The Average Gamer

Journal Review (PC)

Journal - Park
Journal has been out for 5 days and already been tagged Walking Simulator on Steam. This isn’t necessarily a bad thing. Yes, you do an awful lot of walking. An annoying amount of walking, in fact, in this narrative-driven game.

You play as a teenaged girl, going through her teenaged life, balancing school, her friends, her parents and other such teenaged girl things. Thankfully, the game never falls into stereotypes of fashion, hair and make-up. This girl has far more to worry about in her life. Test scores threaten to destroy friendships while an unspoken something hangs over everything she does.

You’ll walk back and forth between a bunch of rooms, talking to everyone you meet and making dialogue choices. Some will piss people off. Some will reveal secrets. It puts you in some interesting situations but unless you approach the right people in the right order, things can get a little confusing.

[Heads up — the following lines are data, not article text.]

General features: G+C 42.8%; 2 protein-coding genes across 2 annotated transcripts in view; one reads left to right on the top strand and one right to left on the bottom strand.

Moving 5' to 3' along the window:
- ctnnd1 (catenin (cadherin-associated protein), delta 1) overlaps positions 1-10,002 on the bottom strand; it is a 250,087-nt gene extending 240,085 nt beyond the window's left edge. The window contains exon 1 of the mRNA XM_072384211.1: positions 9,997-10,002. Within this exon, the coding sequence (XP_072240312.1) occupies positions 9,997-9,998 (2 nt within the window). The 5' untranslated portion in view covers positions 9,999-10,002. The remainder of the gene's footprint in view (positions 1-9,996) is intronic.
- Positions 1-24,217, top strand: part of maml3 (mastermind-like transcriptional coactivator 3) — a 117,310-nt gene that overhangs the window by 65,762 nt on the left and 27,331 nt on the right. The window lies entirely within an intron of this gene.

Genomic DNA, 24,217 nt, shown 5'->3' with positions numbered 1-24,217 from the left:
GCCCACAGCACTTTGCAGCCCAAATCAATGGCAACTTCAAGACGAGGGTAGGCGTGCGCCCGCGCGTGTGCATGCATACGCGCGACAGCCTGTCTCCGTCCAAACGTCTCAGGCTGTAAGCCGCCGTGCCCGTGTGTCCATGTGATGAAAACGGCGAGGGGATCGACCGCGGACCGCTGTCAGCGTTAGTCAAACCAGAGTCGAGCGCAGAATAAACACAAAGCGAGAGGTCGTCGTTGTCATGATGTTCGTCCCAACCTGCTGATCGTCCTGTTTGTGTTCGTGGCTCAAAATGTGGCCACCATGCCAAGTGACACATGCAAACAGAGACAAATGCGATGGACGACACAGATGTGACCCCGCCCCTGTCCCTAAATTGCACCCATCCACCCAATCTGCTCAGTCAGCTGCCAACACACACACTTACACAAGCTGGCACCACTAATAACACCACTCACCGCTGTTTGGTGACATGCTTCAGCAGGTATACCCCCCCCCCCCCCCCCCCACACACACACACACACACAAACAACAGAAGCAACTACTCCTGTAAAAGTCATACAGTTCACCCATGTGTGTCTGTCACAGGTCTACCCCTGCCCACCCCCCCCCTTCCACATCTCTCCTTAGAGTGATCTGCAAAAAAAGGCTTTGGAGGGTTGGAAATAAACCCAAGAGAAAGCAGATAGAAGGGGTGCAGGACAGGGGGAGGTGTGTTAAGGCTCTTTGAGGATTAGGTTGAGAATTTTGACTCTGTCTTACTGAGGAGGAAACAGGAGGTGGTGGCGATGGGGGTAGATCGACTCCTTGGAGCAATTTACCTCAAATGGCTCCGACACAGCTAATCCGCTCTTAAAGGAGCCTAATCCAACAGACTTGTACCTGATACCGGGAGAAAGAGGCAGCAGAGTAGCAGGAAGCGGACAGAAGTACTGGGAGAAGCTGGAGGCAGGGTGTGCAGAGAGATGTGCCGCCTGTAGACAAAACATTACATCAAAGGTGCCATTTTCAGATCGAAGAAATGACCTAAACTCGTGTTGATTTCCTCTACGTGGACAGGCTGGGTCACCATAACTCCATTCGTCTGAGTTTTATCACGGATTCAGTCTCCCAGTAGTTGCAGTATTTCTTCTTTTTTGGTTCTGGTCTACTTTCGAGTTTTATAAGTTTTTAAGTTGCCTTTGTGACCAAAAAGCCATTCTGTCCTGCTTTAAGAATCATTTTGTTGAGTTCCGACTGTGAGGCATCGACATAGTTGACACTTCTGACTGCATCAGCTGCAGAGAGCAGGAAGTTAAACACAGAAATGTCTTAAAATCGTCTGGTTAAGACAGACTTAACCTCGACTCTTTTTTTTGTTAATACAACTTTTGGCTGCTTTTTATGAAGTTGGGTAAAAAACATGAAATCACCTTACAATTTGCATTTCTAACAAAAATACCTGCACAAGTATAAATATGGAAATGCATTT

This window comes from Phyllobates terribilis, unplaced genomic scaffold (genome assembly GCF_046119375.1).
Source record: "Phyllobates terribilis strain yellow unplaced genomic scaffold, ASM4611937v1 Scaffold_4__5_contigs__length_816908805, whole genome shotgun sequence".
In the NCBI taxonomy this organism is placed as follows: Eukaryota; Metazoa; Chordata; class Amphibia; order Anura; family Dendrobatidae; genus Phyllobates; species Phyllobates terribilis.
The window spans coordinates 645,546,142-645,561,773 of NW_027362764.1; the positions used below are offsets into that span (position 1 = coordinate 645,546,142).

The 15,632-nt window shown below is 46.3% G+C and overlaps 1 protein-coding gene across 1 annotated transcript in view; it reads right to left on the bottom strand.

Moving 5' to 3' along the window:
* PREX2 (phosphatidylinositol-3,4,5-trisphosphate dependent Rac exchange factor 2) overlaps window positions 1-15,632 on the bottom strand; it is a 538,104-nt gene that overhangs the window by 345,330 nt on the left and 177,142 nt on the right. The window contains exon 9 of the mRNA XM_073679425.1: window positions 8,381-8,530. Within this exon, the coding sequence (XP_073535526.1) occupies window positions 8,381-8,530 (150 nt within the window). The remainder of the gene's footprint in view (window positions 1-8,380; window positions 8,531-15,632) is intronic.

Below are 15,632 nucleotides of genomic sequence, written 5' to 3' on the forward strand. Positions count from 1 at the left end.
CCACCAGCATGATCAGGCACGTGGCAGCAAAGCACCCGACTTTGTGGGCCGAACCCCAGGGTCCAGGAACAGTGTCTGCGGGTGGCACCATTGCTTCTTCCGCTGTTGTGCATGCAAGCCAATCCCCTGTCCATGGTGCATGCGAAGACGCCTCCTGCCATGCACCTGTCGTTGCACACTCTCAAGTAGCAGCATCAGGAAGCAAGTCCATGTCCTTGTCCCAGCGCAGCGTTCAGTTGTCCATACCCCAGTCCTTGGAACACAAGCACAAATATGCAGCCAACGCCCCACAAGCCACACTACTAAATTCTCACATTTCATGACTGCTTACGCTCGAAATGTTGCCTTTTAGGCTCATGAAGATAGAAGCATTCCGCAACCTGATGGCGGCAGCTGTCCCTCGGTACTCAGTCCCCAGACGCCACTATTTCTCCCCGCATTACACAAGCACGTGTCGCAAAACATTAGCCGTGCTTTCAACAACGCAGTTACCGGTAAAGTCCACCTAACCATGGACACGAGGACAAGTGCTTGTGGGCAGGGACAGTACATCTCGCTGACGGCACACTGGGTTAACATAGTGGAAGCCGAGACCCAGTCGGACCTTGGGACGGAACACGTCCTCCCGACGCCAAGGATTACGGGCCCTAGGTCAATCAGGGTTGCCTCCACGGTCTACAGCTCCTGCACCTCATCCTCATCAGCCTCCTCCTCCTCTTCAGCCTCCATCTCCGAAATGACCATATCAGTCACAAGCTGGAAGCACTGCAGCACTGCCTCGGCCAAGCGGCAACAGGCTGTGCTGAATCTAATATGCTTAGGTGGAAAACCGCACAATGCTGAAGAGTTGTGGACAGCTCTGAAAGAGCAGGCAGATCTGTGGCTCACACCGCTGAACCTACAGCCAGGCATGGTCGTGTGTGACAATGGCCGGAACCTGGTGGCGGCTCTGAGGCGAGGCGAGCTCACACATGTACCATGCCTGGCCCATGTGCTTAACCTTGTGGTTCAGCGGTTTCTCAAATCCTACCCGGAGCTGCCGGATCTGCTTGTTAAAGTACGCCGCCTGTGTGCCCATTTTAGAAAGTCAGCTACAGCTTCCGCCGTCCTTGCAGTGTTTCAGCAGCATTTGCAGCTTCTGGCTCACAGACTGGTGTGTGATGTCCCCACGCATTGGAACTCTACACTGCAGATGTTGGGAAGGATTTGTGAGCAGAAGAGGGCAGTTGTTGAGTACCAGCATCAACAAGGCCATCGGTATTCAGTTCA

Perhaps this was a deliberate choice. The lack of backstory is definitely a key part of the storytelling here, but in at least one particular case I was left mystified as to why my protagonist was so angry about something I (we) had chosen to do. It all made sense once I spoke to another character that I had missed but had I known that key bit of information beforehand, I probably would have chosen differently.

I suspect this applies to much of the game, as it does in real life. Thanks to your unknown history with each character, you can end a relationship at the click of a button, or change its nature completely. You can also influence those around you, though to me, the payoff for each NPC’s story thread really wasn’t that interesting. The game is only an hour long, which makes it difficult to bond with any of the people in your teenager’s life, though you could always replay it with different choices to get the super-secret ending listed in the achievements.

That said, its limited scope does also minimise the trekking back and forth to find that one character you need in order to progress. You can admire the oddly-pulsating backgrounds as you whizz past them at a comfortably high speed.

The overall story arc’s slow reveal is fully justified in the end, though the game’s simplicity makes me hesitate to recommend it wholeheartedly. There are no puzzles, no feats to accomplish. You just walk around, talk to people and decide how this girl will react. Nicely done but not for everyone.


Journal - Schoolyard Journal - Home

Curious about the verdict? Read our review policy.